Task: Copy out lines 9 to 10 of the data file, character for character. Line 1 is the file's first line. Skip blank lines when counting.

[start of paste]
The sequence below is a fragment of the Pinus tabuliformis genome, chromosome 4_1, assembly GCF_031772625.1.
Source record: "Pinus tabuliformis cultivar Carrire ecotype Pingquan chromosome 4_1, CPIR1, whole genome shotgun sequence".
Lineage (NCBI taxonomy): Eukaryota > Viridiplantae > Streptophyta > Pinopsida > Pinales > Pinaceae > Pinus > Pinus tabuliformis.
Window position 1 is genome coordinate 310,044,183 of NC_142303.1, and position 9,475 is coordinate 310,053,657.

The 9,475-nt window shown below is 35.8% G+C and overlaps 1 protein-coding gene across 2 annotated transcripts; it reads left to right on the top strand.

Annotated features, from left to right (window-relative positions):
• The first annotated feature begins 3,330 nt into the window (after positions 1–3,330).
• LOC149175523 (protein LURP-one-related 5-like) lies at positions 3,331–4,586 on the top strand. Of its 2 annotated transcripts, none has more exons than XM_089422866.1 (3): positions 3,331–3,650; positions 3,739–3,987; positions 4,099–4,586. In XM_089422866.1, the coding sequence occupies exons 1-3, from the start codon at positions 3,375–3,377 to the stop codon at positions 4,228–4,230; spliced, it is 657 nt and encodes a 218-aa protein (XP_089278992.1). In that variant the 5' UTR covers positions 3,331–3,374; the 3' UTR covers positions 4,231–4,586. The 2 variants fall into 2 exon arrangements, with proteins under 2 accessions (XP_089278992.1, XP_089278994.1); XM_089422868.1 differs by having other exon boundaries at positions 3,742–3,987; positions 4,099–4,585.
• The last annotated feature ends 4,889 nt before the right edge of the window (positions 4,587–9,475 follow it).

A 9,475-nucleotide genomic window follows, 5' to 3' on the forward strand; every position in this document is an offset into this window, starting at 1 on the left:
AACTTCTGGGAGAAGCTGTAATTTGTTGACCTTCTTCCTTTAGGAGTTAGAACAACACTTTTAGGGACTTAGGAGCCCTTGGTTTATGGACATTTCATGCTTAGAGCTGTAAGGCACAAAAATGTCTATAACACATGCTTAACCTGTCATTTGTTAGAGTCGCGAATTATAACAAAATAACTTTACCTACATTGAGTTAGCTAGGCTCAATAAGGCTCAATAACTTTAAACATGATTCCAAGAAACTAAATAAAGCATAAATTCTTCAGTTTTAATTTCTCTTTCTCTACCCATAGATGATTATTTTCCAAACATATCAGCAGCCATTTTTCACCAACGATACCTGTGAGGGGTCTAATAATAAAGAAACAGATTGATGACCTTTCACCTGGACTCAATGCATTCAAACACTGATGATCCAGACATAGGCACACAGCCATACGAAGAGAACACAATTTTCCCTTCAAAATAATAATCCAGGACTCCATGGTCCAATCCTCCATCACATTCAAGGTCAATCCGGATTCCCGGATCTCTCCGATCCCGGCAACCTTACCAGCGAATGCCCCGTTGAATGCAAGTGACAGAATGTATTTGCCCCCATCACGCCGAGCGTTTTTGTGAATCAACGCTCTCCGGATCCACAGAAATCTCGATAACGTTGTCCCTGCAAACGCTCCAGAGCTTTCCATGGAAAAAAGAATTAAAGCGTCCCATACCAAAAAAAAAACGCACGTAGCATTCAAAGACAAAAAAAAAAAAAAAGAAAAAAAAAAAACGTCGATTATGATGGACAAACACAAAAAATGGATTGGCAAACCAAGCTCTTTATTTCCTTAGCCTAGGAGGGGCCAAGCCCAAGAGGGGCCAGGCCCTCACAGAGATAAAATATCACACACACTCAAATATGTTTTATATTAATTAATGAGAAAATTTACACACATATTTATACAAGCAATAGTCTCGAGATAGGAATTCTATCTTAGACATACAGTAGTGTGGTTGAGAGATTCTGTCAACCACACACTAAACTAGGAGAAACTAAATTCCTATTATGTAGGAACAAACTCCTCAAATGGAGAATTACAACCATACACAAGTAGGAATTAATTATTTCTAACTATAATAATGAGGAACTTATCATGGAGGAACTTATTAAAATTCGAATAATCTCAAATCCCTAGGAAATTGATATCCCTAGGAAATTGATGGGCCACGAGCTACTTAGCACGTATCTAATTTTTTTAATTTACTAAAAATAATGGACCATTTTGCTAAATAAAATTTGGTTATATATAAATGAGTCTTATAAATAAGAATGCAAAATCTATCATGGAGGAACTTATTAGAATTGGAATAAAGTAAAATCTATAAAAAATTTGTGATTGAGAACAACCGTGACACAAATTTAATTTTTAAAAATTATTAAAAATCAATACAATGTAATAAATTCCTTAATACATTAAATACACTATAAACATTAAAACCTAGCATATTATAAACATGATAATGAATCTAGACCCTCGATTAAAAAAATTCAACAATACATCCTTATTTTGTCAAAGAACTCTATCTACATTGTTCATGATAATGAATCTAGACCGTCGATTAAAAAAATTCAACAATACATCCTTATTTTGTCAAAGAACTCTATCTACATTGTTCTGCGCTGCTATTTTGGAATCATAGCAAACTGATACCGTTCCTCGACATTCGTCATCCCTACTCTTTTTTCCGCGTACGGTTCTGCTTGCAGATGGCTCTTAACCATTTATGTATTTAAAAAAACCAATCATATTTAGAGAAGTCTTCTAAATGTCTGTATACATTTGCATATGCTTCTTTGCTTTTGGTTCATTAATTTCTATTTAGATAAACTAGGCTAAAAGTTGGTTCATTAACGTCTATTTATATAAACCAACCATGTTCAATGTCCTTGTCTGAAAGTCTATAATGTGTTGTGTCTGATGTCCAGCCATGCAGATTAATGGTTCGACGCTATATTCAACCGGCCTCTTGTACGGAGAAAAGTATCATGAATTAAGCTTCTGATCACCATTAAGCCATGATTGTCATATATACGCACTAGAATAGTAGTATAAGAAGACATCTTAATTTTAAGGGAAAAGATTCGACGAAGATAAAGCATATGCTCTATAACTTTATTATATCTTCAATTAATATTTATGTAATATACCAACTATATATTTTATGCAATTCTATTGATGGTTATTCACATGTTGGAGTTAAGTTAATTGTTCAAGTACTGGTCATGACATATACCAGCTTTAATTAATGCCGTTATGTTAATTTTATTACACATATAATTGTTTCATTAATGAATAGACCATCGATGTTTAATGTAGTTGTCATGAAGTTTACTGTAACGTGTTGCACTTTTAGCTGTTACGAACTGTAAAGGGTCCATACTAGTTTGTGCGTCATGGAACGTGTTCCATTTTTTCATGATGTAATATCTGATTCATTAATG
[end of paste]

• The last annotated feature ends 4,889 nt before the right edge of the window (positions 4,587–9,475 follow it).

A 9,475-nucleotide genomic window follows, 5' to 3' on the forward strand; every position in this document is an offset into this window, starting at 1 on the left: